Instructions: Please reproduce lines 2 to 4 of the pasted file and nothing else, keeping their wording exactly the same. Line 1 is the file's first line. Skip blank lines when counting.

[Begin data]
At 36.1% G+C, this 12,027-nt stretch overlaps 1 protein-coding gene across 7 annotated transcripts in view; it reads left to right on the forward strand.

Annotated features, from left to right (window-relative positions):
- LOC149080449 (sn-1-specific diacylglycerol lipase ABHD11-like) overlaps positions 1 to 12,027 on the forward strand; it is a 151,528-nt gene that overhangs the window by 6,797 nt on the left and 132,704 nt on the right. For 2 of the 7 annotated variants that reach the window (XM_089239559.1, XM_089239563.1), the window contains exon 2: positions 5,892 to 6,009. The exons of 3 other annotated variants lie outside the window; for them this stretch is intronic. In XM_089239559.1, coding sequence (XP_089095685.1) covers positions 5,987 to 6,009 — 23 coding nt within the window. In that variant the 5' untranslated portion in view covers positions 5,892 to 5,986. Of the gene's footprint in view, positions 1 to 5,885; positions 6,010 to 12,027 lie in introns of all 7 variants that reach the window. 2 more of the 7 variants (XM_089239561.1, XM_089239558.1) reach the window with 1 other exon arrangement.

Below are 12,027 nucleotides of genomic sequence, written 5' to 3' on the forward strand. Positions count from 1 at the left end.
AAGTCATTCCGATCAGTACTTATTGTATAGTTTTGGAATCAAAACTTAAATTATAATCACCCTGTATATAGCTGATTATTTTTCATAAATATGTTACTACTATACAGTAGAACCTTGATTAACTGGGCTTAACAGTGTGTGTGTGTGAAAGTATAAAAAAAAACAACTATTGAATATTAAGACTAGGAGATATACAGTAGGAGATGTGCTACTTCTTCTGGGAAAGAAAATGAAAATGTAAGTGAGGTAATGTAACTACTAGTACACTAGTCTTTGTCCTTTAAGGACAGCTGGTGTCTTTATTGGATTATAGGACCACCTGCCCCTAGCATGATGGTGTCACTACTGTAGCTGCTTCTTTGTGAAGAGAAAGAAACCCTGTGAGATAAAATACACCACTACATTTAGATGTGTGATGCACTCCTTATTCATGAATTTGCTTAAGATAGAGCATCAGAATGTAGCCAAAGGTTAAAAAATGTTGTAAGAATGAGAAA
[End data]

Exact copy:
Annotated features, from left to right (window-relative positions):
- LOC149080449 (sn-1-specific diacylglycerol lipase ABHD11-like) overlaps positions 1 to 12,027 on the forward strand; it is a 151,528-nt gene that overhangs the window by 6,797 nt on the left and 132,704 nt on the right. For 2 of the 7 annotated variants that reach the window (XM_089239559.1, XM_089239563.1), the window contains exon 2: positions 5,892 to 6,009. The exons of 3 other annotated variants lie outside the window; for them this stretch is intronic. In XM_089239559.1, coding sequence (XP_089095685.1) covers positions 5,987 to 6,009 — 23 coding nt within the window. In that variant the 5' untranslated portion in view covers positions 5,892 to 5,986. Of the gene's footprint in view, positions 1 to 5,885; positions 6,010 to 12,027 lie in introns of all 7 variants that reach the window. 2 more of the 7 variants (XM_089239561.1, XM_089239558.1) reach the window with 1 other exon arrangement.

Below are 12,027 nucleotides of genomic sequence, written 5' to 3' on the forward strand. Positions count from 1 at the left end.